Cerebral Palsy in Children: Care Instructions

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Your Care Instructions

Cerebral palsy is the name for a group of nerve disorders that make it hard for a child to control movement. It results from damage to the brain that usually occurs before birth. Just as every child grows up differently, every child with cerebral palsy is unique. For some children, cerebral palsy causes only a slight limp or a staggered walk. Others have little or no control over their arms and legs or other parts of the body.

Your doctor may do more tests to see how cerebral palsy affects your child.

You and your doctor can create a treatment plan to manage symptoms and help your child have an independent life. The treatment plan will most likely include physiotherapy and may include medicines and other therapies. You may find local or national support groups to be helpful. Talking with other parents with similar challenges can help. You also may find that counselling helps you understand and manage how you are feeling about your child's condition.

Follow-up care is a key part of your child’s treatment and safety. Be sure to make and go to all appointments, and call your doctor or nurse call line if your child is having problems. It’s also a good idea to know your child’s test results and keep a list of the medicines your child takes.

How can you care for your child at home?

  • Learn about cerebral palsy. The more you learn, the better you will be able to help your child. You will also learn ways to cope with raising a child with cerebral palsy.
  • Take care of yourself. Get enough rest, eat well, and exercise.
  • Help each other. The entire family is affected when a child has cerebral palsy.
  • Consider joining a support group with other families of children with cerebral palsy. These groups can be a good source of information and tips for what to do. Your doctor can tell you how to contact a support group.
  • Have your child take medicines exactly as prescribed. Call your doctor or nurse call line if you think your child is having a problem with his or her medicine. You will get more details on the specific medicines your doctor prescribes.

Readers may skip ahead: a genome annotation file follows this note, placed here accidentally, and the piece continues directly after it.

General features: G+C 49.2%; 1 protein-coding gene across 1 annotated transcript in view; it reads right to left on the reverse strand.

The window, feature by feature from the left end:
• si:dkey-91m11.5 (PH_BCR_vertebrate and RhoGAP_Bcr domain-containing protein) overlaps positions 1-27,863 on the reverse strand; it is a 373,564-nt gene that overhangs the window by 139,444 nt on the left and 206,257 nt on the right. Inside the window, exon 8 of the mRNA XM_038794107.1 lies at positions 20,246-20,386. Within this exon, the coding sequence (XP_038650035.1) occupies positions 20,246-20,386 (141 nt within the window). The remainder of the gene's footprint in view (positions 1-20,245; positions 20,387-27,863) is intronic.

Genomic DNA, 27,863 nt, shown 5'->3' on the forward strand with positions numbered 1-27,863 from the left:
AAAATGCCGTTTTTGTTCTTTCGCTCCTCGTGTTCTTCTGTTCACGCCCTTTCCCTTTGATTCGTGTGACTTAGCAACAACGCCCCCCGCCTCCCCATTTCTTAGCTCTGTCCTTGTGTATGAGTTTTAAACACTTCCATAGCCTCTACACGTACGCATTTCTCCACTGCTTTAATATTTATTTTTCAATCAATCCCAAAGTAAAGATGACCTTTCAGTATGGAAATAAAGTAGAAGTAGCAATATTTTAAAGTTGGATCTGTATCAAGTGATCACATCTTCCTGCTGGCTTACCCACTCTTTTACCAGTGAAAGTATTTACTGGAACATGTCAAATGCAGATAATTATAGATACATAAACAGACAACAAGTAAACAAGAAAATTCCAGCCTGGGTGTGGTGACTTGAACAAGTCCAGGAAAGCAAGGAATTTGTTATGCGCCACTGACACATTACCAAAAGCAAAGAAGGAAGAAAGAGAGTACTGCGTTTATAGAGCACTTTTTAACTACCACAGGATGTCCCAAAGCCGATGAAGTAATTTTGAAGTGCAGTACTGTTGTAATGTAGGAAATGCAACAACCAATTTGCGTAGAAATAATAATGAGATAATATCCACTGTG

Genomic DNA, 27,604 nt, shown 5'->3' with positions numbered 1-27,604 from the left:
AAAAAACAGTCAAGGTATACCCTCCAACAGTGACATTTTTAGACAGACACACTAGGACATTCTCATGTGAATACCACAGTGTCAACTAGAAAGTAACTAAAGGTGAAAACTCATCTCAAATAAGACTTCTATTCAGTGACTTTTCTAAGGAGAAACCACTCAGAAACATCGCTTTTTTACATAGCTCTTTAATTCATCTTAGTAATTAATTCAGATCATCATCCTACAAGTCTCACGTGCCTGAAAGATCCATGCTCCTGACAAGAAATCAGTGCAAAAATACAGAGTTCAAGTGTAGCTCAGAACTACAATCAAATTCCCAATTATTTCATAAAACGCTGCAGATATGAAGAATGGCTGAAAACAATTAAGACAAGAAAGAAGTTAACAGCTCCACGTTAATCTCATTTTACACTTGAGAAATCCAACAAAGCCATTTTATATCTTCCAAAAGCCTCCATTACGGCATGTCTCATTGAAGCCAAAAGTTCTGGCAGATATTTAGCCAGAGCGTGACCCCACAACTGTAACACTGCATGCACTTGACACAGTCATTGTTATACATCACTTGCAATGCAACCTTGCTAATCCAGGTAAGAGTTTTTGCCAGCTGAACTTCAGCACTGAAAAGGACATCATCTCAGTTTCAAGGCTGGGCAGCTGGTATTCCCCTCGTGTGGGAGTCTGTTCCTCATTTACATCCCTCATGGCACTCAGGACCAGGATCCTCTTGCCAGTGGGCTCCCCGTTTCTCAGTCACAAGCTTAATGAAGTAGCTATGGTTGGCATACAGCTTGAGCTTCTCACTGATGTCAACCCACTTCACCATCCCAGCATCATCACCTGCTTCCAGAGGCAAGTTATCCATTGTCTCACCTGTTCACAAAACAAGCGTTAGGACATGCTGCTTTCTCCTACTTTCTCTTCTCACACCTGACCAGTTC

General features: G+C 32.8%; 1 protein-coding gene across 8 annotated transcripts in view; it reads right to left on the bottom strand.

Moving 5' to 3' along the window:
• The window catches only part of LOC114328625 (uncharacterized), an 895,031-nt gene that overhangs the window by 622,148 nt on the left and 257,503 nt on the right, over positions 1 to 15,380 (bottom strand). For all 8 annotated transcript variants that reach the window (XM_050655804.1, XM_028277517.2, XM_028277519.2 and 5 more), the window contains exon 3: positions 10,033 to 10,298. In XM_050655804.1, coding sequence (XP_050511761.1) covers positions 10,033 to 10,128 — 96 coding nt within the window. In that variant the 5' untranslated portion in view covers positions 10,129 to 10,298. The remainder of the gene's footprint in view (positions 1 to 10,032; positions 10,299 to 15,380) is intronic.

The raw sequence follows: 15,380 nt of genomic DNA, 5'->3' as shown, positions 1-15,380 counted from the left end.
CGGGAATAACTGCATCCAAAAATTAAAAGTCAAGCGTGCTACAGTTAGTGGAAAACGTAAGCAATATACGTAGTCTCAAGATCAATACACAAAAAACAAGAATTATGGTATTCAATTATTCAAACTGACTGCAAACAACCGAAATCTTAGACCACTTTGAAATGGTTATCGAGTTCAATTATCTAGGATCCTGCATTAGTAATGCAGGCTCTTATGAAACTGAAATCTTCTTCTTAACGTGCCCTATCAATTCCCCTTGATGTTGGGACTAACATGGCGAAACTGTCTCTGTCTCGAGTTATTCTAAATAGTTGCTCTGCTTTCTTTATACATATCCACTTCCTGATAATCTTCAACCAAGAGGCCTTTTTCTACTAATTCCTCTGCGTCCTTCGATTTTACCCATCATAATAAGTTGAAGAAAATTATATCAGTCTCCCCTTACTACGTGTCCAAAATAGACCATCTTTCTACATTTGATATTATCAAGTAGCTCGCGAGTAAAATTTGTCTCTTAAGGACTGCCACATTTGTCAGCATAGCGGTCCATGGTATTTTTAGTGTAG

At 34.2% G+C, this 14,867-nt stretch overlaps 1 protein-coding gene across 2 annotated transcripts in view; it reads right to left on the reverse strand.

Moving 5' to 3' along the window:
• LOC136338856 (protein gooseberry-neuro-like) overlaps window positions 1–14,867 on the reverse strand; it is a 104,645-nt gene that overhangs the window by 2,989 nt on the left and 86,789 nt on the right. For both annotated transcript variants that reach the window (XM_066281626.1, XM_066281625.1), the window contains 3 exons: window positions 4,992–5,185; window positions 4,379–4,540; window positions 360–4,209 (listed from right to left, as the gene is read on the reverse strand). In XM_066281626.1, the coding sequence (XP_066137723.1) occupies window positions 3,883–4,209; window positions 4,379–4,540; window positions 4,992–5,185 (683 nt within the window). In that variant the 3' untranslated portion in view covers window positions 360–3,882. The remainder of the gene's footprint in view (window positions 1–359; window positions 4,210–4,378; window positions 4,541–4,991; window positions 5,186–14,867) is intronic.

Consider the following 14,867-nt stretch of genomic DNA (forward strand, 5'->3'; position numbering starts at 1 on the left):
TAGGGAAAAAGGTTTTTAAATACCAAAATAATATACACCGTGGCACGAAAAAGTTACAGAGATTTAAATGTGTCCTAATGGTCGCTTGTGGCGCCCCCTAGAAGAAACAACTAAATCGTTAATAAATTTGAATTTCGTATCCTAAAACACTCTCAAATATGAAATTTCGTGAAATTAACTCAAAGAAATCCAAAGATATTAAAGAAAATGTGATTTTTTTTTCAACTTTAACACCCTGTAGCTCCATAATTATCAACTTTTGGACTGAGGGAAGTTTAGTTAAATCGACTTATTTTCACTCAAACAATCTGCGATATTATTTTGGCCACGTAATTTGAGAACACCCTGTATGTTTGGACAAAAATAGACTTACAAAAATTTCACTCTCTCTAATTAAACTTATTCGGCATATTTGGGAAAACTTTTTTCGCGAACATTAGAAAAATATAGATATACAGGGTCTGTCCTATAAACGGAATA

Help with daily routines

  • Discuss physiotherapy with your doctor. Physiotherapy may include special exercises, and devices such as braces, casts, or splints. This therapy helps keep your child moving the best he or she can.
  • Children with cerebral palsy have different needs. Talk to your doctor about your child's needs, such as bowel or skin care needs.
  • Because cerebral palsy causes problems with movement, safety is very important. Make your home as fall-proof as possible. Talk to your doctor about ways to make your house safe.

When should you call for help?

Call 911 anytime you think your child may need emergency care. For example, call if:

  • Your child stops breathing, turns blue, or becomes unconscious. Follow instructions given by emergency services while you wait for help.
  • Your child has severe trouble breathing. Signs may include the chest sinking in, using belly muscles to breathe, or nostrils flaring while your child is struggling to breathe.
  • Your child chokes during feeding and you are not able to get the food loose.

Call your doctor or nurse call line now or seek immediate medical care if:

  • Your child has a seizure for the first time.

Watch closely for changes in your child's health, and be sure to contact your doctor or nurse call line if:

  • Your child has any new symptoms, such as constipation or skin problems.
  • Your child often coughs and chokes during feeding.
  • You are having trouble caring for your child.

Where can you learn more?

Go to https://www.healthwise.net/patientEd

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Current as of: July 26, 2016